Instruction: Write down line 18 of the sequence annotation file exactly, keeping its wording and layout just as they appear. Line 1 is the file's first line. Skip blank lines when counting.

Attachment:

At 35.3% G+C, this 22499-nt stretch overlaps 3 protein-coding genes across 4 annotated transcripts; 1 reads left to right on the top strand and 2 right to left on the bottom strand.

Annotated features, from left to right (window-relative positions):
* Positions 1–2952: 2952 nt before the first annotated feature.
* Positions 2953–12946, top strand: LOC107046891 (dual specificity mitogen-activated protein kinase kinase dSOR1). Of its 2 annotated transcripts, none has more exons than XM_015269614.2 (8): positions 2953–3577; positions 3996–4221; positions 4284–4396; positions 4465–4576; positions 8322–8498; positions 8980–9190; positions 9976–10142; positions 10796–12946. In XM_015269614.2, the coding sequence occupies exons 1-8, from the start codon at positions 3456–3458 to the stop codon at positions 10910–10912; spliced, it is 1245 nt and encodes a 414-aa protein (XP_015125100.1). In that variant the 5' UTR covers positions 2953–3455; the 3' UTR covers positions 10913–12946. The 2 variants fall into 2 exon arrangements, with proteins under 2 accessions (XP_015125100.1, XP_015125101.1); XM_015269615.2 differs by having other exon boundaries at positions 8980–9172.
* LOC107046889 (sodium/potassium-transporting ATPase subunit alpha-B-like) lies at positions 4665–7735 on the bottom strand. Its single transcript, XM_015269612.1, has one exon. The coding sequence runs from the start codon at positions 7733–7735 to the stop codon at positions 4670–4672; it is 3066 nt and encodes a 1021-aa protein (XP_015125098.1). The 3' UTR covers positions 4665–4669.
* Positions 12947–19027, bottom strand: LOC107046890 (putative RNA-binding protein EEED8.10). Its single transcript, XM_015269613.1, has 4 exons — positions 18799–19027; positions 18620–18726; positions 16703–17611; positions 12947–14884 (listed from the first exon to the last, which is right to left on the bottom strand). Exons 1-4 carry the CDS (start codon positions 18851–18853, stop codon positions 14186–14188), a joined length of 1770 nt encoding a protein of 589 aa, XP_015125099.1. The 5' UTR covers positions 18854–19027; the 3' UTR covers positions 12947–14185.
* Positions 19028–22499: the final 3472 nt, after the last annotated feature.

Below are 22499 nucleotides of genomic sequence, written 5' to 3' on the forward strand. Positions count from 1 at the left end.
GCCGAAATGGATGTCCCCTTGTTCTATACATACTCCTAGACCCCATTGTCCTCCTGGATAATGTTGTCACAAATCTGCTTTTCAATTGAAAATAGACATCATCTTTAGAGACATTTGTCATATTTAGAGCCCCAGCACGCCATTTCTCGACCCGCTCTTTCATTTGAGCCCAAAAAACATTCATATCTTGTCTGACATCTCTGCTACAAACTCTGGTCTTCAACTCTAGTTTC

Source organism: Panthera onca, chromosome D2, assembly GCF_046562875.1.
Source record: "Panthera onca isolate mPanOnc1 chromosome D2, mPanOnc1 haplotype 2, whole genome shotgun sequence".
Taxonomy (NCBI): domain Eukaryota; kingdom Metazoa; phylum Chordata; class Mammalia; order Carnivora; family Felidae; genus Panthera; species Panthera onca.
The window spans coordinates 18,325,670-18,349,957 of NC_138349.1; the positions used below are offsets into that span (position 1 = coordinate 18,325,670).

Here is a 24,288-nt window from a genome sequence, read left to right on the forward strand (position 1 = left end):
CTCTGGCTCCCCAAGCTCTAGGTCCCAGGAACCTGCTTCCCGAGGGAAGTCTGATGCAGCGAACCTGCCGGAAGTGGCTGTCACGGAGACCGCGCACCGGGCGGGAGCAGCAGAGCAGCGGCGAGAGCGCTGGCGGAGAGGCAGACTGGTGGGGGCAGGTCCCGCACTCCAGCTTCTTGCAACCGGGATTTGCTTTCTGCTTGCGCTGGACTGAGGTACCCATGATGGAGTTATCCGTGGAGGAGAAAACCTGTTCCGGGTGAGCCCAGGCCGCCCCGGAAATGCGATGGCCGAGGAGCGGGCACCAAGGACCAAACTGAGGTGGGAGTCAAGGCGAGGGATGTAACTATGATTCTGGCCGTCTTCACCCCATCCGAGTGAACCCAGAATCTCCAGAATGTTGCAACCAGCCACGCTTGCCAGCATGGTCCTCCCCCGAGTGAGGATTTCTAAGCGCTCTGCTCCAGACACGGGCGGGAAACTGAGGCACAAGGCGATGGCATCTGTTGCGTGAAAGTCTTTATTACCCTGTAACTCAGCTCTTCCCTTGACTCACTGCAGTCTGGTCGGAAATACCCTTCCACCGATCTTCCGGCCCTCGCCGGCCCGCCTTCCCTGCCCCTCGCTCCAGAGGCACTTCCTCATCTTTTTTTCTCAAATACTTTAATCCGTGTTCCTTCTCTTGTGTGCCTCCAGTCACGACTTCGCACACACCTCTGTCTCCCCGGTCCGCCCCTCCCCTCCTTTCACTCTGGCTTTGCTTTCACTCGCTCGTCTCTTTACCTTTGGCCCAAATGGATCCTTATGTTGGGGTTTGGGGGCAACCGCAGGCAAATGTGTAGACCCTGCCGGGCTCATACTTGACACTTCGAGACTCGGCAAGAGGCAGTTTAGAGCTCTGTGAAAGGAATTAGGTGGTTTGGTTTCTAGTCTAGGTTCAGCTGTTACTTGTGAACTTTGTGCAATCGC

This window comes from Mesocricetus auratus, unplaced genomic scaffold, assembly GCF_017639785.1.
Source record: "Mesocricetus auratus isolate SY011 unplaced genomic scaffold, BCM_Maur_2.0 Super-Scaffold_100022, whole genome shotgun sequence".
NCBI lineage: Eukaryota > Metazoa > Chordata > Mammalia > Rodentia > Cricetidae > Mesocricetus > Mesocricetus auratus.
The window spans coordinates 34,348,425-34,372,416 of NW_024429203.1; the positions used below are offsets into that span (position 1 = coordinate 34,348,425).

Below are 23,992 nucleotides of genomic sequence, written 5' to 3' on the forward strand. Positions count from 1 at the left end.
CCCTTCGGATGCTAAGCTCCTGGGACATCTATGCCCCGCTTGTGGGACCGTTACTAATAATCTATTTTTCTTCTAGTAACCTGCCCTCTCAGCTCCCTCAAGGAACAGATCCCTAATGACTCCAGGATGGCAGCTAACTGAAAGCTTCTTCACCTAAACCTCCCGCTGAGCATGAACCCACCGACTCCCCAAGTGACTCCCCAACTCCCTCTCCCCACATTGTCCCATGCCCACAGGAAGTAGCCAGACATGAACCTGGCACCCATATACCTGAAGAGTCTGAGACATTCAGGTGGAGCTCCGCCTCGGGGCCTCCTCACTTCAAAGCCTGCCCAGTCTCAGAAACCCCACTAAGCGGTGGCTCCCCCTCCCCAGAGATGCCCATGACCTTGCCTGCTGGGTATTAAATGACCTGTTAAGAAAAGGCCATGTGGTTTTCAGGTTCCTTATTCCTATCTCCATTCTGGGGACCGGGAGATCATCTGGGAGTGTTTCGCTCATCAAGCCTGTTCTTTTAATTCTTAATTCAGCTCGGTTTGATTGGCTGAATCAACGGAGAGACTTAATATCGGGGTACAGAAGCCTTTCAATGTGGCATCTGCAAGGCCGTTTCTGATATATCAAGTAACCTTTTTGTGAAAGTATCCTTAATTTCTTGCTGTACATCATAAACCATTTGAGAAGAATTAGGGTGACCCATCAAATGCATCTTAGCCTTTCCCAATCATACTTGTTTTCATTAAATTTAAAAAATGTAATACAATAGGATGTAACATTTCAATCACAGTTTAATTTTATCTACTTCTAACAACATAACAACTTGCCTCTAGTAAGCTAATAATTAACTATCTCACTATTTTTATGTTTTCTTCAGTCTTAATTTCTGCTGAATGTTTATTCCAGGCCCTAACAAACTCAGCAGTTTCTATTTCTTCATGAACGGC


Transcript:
NCBI lineage: Eukaryota > Metazoa > Chordata > Mammalia > Rodentia > Cricetidae > Mesocricetus > Mesocricetus auratus.